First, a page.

Katherine Woolfe, Karim G. Sabra
School of Mechanical Engineering, Georgia Institute of Technology
Atlanta, GA 30332-0405
In order to precisely quantify the ocean’s heat capacity and influence on climate change, it is important to accurately monitor ocean temperature variations, especially in the deep ocean (i.e. at depths ~1000m) which cannot be easily surveyed by satellite measurements. To date, deep ocean temperatures are most commonly measured using autonomous sensing floats (e.g. Argo floats). However, this approach is limited because, due to costs and logistics, the existing global network of floats cannot sample the entire ocean at the lower depths. On the other hand, acoustic thermometry (using the travel time of underwater sound to infer the temperature of the water the sound travels through) has already been demonstrated as one of the most precise methods for measuring ocean temperature and heat capacity over large distances (Munk et al., 1995; Dushaw et al., 2009; The ATOC Consortium, 1998). However, current implementations of acoustic thermometry require the use of active, man-made sound sources. Aside from the logistical issues of deploying such sources, there is also the ongoing issue of negative effects on marine animals such as whales.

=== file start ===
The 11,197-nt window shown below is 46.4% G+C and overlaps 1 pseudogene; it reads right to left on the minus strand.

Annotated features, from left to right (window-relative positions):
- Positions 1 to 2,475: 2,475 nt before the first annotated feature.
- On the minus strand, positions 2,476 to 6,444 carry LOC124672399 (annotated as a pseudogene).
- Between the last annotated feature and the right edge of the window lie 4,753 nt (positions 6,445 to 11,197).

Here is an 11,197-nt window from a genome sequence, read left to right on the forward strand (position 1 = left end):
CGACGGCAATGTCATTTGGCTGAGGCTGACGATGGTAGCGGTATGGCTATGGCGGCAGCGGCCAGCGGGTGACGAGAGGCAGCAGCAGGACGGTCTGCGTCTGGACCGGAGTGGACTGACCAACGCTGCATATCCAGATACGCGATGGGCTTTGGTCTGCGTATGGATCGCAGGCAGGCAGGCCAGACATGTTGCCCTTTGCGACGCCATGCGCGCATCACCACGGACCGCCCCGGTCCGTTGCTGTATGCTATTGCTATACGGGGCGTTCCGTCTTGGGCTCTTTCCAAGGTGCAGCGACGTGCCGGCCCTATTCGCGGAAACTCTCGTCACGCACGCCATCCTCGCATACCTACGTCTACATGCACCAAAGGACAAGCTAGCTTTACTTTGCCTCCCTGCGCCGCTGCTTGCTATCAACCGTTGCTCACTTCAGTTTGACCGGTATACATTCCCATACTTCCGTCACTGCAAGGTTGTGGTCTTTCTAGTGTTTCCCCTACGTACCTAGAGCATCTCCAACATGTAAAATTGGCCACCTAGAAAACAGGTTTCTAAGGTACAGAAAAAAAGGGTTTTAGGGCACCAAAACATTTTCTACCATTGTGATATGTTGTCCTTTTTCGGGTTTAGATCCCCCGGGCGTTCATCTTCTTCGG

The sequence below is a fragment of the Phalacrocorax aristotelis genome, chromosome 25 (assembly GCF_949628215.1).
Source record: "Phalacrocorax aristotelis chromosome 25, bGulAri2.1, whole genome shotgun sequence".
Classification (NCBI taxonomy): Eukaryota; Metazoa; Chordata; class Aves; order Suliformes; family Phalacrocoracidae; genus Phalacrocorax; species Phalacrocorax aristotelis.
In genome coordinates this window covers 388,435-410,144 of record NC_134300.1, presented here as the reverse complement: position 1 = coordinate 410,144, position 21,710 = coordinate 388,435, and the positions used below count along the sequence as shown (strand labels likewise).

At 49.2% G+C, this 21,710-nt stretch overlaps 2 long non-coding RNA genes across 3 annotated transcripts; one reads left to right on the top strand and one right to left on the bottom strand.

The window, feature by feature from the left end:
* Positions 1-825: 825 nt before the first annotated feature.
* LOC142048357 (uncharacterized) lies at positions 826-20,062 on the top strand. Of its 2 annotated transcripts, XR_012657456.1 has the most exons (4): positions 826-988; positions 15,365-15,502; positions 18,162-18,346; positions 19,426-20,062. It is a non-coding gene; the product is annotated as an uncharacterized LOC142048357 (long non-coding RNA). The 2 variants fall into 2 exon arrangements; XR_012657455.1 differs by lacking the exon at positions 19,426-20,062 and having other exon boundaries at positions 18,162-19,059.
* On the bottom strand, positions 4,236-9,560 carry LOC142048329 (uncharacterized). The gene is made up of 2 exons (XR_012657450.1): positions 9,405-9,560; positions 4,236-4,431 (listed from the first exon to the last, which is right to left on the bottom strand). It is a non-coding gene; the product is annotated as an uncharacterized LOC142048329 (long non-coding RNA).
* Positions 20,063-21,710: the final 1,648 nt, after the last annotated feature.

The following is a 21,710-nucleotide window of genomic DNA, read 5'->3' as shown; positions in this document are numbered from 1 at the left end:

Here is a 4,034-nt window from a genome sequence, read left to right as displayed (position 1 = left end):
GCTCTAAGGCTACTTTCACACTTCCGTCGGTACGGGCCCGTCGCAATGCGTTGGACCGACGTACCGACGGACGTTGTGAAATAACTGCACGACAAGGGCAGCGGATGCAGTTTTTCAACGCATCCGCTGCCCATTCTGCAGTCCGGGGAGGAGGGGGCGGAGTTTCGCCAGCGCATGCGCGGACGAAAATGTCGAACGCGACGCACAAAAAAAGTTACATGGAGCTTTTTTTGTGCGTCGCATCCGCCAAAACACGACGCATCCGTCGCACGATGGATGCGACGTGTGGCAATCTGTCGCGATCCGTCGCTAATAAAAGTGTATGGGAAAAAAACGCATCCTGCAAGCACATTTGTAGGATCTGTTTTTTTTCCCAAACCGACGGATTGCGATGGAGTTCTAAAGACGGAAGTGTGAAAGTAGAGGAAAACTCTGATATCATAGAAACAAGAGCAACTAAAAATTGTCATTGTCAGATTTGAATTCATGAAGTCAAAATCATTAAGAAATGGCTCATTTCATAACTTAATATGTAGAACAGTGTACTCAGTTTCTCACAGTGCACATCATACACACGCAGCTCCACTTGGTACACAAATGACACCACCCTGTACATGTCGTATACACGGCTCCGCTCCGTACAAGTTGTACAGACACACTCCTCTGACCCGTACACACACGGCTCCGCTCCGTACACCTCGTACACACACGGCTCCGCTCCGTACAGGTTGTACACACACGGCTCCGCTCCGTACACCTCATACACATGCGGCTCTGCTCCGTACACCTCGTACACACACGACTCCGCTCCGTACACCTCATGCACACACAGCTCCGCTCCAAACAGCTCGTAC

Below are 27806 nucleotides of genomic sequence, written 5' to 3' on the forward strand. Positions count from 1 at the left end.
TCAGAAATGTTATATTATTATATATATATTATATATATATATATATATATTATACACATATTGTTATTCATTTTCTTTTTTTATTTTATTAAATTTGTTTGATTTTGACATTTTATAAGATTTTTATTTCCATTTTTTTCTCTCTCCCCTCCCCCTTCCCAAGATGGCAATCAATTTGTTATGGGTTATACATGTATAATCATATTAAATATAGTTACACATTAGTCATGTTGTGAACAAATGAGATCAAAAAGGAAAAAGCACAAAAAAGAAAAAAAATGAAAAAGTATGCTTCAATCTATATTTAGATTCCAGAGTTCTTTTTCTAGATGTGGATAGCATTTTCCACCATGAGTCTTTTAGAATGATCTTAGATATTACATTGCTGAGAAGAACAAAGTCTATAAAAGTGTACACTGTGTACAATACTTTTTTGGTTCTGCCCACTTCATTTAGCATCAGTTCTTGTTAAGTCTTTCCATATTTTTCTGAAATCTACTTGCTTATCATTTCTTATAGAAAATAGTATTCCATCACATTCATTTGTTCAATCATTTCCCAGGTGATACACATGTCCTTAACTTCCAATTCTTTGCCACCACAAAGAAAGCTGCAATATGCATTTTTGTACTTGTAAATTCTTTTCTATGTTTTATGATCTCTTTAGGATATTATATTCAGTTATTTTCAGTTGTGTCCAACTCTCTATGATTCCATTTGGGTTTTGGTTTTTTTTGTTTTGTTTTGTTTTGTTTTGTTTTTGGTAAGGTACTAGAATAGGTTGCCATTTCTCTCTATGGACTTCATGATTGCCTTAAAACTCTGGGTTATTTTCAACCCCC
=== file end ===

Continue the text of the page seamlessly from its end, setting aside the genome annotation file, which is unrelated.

An emerging alternative to measurements with active acoustic sources is the use of ambient noise correlation processing, which uses the background noise in an environment to extract useful information about that environment. For instance, ambient noise correlation processing has successfully been used to monitor seismically-active earth systems such as fault zones (Brenguier et al., 2008) and volcanic areas (Brenguier et al., 2014). In the context of ocean acoustics (Roux et al., 2004; Godin et al., 2010; Fried et al., 2013), previous studies have demonstrated that the noise correlation method requires excessively long averaging times to reliably extract most of the acoustic travel-paths that were used by previous active acoustic thermometry studies (Munk et al., 1995). Consequently, since this averaging time is typically too long compared to the timescale of ocean fluctuations (i.e., tides, surface waves, etc.), this would prevent the application of passive acoustic thermometry using most of these travel paths (Roux et al., 2004; Godin et al., 2010; Fried et al., 2013). However, for deep ocean propagation, there is an unusually stable acoustic travel path, where sound propagates nearly horizontally along the Sound Fixing and Ranging (SOFAR) channel. The SOFAR channel is centered on the minimum value of the sound speed over the ocean depth (located at ~1000 m depth near the equator) and thus acts as a natural pathway for sound to travel very large distances with little attenuation (Ewing and Worzel, 1948).